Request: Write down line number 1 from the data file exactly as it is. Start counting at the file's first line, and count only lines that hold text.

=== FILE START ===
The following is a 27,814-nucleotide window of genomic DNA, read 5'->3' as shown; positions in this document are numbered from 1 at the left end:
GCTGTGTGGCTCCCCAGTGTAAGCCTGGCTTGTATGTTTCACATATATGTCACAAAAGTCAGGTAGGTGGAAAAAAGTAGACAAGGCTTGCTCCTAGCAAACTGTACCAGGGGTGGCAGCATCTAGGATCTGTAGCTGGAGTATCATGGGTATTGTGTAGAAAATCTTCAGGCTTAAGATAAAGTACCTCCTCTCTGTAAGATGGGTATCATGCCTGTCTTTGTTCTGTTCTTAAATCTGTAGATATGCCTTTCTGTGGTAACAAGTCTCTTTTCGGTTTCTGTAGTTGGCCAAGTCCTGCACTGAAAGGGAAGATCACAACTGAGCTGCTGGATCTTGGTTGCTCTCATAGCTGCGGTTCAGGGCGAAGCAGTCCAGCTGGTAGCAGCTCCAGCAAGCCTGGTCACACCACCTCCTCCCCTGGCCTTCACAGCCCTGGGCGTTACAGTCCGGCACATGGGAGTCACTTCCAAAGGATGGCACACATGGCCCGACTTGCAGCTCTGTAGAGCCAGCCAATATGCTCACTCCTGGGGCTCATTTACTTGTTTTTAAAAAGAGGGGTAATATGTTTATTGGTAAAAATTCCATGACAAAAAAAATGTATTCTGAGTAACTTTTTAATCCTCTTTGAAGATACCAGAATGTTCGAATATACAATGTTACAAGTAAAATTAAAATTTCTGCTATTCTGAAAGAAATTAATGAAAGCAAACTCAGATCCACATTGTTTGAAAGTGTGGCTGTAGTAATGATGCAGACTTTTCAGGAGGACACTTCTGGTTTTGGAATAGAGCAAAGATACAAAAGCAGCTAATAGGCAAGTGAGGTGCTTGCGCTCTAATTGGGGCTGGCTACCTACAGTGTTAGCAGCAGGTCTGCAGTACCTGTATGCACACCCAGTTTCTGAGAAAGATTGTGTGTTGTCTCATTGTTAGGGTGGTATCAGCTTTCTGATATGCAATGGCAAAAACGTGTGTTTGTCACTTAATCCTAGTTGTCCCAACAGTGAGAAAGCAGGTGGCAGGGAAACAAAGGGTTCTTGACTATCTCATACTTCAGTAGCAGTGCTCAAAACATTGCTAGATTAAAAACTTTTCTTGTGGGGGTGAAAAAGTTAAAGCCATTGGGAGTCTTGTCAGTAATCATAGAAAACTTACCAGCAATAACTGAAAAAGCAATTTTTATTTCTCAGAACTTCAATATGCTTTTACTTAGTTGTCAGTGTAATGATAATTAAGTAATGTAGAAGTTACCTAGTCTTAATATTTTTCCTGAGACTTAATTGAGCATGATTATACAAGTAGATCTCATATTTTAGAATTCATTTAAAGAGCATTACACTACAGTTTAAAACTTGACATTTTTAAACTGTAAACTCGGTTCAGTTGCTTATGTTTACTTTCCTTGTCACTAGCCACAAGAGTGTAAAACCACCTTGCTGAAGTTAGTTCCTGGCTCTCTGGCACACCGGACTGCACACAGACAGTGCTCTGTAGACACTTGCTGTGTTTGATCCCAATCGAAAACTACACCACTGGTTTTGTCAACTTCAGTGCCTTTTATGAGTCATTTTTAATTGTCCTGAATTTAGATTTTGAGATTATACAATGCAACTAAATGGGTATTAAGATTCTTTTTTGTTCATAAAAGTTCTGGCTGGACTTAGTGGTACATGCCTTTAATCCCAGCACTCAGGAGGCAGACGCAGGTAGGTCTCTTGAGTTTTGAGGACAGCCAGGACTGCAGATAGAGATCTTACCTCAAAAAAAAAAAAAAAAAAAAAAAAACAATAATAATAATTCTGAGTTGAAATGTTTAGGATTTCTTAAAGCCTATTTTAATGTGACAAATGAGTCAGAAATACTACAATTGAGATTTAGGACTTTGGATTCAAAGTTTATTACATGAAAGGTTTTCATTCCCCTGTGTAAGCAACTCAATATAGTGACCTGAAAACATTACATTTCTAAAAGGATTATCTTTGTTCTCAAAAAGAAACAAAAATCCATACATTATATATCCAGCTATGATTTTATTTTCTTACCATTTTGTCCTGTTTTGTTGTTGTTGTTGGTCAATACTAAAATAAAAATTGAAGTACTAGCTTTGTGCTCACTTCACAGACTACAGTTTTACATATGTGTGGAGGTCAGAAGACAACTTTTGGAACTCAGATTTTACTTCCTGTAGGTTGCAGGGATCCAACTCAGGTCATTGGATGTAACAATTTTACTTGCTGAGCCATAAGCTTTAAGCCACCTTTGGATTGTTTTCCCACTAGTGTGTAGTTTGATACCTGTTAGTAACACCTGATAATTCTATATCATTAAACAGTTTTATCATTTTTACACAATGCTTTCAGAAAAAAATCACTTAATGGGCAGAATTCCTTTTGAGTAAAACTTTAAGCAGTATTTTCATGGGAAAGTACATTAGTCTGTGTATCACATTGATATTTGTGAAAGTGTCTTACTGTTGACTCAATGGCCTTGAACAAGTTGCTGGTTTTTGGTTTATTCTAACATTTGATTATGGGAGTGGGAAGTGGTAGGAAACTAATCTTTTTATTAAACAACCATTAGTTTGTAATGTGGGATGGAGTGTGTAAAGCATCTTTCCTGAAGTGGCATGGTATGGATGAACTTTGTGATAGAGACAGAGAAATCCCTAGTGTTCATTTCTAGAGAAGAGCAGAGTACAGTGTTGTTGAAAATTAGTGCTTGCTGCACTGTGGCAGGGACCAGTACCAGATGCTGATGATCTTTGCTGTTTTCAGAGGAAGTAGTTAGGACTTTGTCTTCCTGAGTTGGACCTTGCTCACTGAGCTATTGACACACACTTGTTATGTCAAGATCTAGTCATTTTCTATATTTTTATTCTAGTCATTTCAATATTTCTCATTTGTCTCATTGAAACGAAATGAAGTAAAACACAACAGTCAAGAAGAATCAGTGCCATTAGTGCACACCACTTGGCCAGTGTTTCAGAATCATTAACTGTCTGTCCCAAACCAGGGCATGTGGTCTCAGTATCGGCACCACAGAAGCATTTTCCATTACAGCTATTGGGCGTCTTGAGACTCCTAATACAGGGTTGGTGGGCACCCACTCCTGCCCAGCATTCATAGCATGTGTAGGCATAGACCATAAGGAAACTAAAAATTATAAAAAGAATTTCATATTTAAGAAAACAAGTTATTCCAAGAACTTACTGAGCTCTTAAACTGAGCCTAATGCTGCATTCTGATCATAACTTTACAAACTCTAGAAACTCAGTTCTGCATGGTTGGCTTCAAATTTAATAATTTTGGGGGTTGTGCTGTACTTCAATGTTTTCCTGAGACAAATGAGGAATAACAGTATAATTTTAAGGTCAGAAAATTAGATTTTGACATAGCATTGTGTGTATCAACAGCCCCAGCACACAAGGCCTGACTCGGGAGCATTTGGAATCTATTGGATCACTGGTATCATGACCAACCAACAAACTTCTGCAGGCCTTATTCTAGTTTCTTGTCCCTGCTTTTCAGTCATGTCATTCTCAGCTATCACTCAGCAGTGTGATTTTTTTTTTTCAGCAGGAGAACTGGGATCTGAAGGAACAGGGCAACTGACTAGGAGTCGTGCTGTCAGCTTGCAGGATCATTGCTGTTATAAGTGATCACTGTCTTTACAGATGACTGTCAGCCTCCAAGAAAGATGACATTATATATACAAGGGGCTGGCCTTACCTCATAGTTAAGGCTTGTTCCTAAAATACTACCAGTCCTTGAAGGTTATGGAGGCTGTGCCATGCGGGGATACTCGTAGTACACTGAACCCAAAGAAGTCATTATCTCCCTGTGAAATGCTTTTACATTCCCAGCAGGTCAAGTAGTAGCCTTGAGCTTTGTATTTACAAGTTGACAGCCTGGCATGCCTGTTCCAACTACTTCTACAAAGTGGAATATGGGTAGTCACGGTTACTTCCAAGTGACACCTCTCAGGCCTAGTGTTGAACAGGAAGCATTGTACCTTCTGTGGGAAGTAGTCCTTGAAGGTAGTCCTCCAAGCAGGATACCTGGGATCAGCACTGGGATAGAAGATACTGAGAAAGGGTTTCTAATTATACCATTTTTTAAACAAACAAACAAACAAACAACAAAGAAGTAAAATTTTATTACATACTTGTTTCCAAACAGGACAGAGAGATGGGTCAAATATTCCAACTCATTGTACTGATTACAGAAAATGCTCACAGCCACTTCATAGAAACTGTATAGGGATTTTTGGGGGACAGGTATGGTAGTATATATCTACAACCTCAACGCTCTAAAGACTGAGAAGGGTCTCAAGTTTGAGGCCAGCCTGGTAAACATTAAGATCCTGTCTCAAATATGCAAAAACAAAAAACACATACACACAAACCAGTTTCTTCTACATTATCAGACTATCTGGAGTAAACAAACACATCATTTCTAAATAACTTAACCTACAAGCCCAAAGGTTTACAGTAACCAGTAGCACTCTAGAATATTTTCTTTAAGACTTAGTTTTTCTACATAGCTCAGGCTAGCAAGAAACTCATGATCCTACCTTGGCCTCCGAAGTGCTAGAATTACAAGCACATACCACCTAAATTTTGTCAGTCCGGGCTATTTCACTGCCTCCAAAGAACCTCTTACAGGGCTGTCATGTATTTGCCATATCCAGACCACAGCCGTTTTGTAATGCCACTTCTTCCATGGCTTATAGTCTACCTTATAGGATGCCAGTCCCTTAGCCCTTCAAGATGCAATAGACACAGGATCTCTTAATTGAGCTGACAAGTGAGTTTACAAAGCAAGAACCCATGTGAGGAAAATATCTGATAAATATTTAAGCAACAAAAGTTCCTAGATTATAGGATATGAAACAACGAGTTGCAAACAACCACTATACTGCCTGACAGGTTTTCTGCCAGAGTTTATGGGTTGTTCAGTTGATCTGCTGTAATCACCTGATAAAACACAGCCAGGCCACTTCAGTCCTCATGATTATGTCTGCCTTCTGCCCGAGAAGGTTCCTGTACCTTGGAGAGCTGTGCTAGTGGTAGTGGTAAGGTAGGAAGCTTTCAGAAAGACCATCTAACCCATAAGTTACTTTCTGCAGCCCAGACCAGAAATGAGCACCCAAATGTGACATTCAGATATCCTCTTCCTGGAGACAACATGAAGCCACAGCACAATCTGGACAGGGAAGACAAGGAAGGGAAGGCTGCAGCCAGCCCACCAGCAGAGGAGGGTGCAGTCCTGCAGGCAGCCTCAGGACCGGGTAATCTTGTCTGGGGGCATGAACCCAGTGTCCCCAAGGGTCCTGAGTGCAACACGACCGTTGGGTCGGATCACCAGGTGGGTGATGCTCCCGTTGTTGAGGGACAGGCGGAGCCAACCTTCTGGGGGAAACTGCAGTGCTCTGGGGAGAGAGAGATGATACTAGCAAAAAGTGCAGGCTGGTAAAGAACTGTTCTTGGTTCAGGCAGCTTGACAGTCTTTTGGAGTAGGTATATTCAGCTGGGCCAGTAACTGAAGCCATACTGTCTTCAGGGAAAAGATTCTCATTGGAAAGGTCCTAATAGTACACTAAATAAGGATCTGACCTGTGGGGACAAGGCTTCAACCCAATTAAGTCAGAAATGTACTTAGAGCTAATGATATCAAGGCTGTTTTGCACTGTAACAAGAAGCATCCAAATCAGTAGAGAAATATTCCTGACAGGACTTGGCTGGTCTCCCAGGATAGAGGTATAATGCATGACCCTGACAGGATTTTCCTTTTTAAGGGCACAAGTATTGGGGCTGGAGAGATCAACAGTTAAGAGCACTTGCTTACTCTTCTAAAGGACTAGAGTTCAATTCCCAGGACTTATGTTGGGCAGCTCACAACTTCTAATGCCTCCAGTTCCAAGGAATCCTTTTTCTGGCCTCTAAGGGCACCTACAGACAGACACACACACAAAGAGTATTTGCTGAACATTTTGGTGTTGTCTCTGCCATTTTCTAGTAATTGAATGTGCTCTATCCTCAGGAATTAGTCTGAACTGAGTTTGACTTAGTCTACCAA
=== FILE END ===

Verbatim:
The following is a 27,814-nucleotide window of genomic DNA, read 5'->3' as shown; positions in this document are numbered from 1 at the left end: